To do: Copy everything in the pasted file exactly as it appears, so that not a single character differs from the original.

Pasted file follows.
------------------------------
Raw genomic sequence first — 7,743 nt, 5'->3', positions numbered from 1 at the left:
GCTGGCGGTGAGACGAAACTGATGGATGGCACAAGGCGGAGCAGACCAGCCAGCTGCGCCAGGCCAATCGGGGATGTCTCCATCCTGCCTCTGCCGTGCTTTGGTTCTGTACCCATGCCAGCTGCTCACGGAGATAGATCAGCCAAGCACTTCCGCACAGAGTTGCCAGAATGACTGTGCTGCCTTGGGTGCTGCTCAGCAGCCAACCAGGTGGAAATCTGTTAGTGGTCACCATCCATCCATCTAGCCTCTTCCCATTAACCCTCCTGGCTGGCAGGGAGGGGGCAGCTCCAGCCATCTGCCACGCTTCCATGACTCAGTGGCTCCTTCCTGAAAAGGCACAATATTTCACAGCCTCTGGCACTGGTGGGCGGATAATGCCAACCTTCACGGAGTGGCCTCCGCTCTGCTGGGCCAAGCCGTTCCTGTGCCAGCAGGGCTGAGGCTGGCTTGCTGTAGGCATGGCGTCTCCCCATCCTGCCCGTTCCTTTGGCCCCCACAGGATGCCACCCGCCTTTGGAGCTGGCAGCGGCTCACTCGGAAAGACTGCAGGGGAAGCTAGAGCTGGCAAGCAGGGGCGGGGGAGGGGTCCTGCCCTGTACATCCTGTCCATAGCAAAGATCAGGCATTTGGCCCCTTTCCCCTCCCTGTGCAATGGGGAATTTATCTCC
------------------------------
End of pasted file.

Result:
Raw genomic sequence first — 7,743 nt, 5'->3', positions numbered from 1 at the left:
GCTGGCGGTGAGACGAAACTGATGGATGGCACAAGGCGGAGCAGACCAGCCAGCTGCGCCAGGCCAATCGGGGATGTCTCCATCCTGCCTCTGCCGTGCTTTGGTTCTGTACCCATGCCAGCTGCTCACGGAGATAGATCAGCCAAGCACTTCCGCACAGAGTTGCCAGAATGACTGTGCTGCCTTGGGTGCTGCTCAGCAGCCAACCAGGTGGAAATCTGTTAGTGGTCACCATCCATCCATCTAGCCTCTTCCCATTAACCCTCCTGGCTGGCAGGGAGGGGGCAGCTCCAGCCATCTGCCACGCTTCCATGACTCAGTGGCTCCTTCCTGAAAAGGCACAATATTTCACAGCCTCTGGCACTGGTGGGCGGATAATGCCAACCTTCACGGAGTGGCCTCCGCTCTGCTGGGCCAAGCCGTTCCTGTGCCAGCAGGGCTGAGGCTGGCTTGCTGTAGGCATGGCGTCTCCCCATCCTGCCCGTTCCTTTGGCCCCCACAGGATGCCACCCGCCTTTGGAGCTGGCAGCGGCTCACTCGGAAAGACTGCAGGGGAAGCTAGAGCTGGCAAGCAGGGGCGGGGGAGGGGTCCTGCCCTGTACATCCTGTCCATAGCAAAGATCAGGCATTTGGCCCCTTTCCCCTCCCTGTGCAATGGGGAATTTATCTCC